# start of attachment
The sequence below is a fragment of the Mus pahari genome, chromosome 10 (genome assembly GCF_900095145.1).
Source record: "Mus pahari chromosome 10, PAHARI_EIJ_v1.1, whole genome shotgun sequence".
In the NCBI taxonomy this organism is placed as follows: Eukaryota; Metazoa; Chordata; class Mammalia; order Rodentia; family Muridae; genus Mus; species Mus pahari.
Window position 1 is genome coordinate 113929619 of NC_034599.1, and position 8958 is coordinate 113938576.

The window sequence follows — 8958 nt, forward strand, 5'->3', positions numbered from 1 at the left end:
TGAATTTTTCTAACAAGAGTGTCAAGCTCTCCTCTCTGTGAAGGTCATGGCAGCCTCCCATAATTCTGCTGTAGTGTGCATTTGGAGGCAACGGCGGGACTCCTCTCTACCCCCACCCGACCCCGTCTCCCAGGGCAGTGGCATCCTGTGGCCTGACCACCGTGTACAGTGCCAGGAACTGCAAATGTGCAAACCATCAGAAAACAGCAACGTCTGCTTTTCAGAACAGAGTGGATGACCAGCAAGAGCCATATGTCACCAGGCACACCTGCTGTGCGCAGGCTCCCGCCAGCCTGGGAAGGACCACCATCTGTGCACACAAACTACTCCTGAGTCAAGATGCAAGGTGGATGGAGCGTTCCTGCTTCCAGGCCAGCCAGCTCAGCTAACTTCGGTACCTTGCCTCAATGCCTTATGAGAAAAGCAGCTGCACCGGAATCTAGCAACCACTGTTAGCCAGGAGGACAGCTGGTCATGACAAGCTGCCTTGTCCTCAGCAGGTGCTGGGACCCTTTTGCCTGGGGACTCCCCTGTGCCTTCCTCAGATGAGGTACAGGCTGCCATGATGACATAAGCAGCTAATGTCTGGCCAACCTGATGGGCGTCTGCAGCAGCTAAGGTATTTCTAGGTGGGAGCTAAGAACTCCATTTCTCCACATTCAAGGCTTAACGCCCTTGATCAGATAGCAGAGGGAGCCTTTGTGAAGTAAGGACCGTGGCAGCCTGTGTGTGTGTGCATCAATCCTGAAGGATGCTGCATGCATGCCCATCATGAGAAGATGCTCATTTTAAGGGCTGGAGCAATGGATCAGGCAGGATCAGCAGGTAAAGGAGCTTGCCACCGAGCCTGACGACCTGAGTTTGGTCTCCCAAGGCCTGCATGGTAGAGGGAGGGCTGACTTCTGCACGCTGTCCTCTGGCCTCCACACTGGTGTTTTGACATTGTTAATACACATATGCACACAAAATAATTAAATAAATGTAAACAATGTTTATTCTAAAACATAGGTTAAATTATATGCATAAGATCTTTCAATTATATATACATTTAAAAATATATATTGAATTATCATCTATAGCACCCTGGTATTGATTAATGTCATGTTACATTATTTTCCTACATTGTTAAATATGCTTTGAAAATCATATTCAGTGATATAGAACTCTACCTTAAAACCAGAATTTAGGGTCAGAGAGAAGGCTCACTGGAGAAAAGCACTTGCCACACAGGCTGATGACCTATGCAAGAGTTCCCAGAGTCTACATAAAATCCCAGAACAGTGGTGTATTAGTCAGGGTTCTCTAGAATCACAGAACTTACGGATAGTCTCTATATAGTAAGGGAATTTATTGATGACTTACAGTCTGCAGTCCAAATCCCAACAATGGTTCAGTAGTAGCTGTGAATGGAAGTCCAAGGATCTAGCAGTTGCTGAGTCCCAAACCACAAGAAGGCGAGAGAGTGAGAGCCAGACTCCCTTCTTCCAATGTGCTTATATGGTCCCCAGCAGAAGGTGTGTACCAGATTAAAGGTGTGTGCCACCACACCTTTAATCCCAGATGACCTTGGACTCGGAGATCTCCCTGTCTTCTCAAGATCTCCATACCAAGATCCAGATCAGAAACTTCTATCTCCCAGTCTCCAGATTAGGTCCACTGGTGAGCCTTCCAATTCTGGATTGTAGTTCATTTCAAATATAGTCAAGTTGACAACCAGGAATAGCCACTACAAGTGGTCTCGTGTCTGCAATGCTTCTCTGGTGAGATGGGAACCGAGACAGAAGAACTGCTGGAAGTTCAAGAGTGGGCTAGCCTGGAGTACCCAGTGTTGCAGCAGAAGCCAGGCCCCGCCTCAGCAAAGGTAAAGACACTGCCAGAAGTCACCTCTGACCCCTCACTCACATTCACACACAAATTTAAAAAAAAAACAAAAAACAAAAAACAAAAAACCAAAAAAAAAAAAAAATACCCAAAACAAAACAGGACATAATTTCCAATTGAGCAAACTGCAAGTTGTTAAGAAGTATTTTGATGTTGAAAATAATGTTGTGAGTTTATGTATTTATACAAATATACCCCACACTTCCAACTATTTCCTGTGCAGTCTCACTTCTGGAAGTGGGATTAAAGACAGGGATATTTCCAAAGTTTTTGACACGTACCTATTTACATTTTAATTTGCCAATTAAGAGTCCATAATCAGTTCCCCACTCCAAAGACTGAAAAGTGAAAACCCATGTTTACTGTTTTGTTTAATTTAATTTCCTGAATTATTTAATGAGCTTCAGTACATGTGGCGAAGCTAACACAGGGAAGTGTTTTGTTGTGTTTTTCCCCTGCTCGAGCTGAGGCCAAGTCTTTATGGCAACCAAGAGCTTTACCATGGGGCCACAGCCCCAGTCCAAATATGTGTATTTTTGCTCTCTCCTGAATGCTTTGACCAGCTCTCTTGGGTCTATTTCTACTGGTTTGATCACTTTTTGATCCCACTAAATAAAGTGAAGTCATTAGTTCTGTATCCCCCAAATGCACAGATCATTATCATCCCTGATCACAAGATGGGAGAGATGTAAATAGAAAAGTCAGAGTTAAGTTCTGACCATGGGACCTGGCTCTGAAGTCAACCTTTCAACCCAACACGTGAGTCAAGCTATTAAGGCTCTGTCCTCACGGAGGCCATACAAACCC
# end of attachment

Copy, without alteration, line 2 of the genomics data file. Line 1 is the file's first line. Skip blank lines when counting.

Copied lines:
Source record: "Mus pahari chromosome 10, PAHARI_EIJ_v1.1, whole genome shotgun sequence".